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Hazukashii and mittomonai- How to convey embarrassment and shame in Japanese

How do you describe an embarrassing or shameful action it Japanese? What is the difference between “hazukashii” and “mittomonai“?


When learning a new language, you are going to put your foot in your mouth at times. A comment you believed to be innocuous may be completely inappropriate instead. What you feel afterwards is 恥ずかしい [hazukashii], or embarrassment at your misstep. What would an apology for this kind of error look like?

ごめんなさい! そういう意味で言ったんじゃないんだ。恥ずかしい。

Gomen’nasai! Souiu imide ittanjanainda. Hazukashii.

I’m sorry! I didn’t mean it in that way. What an embarrassing thing to say.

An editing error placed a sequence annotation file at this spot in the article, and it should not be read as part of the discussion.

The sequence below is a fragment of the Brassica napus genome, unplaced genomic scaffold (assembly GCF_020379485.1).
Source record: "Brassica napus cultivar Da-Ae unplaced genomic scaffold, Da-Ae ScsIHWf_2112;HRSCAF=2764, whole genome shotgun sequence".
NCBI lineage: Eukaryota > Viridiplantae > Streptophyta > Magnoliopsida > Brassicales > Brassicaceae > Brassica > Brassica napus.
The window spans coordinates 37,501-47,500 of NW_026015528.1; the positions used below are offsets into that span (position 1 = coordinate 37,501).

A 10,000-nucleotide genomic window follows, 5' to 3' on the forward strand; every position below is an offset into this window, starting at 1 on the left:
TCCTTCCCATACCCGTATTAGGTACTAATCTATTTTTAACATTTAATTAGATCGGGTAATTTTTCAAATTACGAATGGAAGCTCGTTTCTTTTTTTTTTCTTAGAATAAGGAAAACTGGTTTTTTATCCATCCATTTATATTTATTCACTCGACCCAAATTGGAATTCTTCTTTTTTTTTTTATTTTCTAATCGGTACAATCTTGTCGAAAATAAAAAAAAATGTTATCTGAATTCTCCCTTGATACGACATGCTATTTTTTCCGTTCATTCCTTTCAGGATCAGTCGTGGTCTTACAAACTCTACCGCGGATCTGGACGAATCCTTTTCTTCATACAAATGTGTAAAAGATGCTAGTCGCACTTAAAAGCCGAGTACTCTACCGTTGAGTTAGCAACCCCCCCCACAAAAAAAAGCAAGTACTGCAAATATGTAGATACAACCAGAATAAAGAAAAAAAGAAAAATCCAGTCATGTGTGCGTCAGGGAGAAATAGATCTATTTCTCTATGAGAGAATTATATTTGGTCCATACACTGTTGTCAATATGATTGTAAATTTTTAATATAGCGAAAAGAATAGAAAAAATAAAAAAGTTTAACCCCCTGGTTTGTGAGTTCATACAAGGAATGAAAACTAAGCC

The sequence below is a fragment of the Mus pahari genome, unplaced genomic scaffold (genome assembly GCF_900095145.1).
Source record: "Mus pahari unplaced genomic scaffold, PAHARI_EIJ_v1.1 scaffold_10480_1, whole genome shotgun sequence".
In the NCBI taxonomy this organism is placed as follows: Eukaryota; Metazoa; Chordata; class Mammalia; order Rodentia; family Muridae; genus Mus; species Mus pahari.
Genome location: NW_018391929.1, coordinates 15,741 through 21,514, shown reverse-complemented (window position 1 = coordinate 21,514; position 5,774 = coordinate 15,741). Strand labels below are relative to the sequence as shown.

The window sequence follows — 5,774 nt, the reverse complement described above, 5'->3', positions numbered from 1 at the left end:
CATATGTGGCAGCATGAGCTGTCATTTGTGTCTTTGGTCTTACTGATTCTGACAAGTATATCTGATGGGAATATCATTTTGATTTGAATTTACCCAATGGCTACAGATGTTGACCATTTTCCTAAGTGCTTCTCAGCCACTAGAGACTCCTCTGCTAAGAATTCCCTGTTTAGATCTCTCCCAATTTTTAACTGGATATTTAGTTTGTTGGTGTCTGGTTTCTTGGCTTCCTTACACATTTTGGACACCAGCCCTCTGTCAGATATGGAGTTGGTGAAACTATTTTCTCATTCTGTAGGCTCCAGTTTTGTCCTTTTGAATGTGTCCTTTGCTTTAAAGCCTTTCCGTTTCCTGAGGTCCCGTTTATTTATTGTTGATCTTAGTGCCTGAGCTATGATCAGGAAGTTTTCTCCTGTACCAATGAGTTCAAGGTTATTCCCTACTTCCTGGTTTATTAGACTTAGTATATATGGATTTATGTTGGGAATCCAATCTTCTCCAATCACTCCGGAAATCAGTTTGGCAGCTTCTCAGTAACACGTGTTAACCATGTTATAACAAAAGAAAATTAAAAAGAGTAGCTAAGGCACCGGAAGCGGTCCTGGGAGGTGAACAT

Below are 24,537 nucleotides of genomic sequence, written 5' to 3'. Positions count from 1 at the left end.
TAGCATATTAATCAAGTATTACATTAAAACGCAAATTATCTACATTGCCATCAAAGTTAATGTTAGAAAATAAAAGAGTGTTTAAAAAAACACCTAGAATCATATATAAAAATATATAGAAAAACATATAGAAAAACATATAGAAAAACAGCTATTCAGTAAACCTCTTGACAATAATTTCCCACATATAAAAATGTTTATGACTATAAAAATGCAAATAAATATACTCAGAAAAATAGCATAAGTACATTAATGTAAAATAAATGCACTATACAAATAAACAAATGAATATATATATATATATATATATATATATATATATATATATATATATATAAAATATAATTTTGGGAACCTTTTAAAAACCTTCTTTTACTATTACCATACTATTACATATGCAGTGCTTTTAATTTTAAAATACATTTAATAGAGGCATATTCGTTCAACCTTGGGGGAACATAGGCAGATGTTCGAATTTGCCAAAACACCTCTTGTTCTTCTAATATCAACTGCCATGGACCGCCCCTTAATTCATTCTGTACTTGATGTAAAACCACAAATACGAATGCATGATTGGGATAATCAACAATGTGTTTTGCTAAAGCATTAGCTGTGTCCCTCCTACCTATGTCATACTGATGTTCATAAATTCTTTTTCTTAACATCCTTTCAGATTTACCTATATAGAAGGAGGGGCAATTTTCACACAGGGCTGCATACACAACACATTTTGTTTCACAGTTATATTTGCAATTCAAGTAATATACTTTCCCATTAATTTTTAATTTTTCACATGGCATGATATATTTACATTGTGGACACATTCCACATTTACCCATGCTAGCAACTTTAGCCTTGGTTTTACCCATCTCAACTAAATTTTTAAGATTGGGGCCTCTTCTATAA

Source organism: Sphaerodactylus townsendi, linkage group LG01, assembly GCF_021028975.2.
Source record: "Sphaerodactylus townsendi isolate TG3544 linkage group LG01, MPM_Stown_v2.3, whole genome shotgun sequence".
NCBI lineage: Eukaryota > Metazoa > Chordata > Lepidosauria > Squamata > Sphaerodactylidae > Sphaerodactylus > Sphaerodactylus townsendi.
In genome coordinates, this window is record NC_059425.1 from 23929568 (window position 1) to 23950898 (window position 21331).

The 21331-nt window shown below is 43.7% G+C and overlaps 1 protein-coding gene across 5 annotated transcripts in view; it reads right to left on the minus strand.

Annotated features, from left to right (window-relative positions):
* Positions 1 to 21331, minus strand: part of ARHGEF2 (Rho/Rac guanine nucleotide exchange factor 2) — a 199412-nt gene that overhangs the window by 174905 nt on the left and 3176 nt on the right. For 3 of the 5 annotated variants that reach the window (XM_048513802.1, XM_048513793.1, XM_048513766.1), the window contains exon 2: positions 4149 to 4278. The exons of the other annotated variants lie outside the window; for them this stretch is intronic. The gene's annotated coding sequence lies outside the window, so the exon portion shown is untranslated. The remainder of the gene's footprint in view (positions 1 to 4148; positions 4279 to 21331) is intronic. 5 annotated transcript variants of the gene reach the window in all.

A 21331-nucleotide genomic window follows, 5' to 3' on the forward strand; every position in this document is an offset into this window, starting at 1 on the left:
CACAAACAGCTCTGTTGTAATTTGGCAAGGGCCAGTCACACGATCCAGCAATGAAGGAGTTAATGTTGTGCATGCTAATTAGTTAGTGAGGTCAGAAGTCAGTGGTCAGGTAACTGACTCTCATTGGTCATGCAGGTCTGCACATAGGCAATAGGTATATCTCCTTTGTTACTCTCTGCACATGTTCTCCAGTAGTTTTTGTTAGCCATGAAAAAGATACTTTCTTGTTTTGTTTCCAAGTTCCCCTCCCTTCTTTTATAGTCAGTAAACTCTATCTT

大丈夫だよ。 あなたが言いたいことは分かったよ。

Daijōbudayo. Anataga iitaikotowa wakattayo.

It’s fine, I understand what you want to say.


This is how you would deal with something that is a slight embarrassment.



When this happens, you may hear people describe the behavior as みっともない [mittomonai]. This term is stronger that 恥ずかしい. You would use it to describe somebody’s poor behavior rather than something that was an accident. Let’s see a scenario.


あれ見た? あの男の人、地面にゴミを捨てたよ。

Are mita? Ano otoko no hito, jimen ni gomi o suteta yo.

Did you see that? That man dumped his trash on the ground.



Un, doushite anna mittomonai kotoga dekirunoka mattaku rikai dekinaiyo.

Yes, I’m not sure how people can behave so shamefully.


The main difference between hazukashii and mittomonai is the gravity of the words. Hazukashii is more about simple embarrassment, whereas mittomonai is more serious and shameful.


To learn more about Japanese etiquette, click here.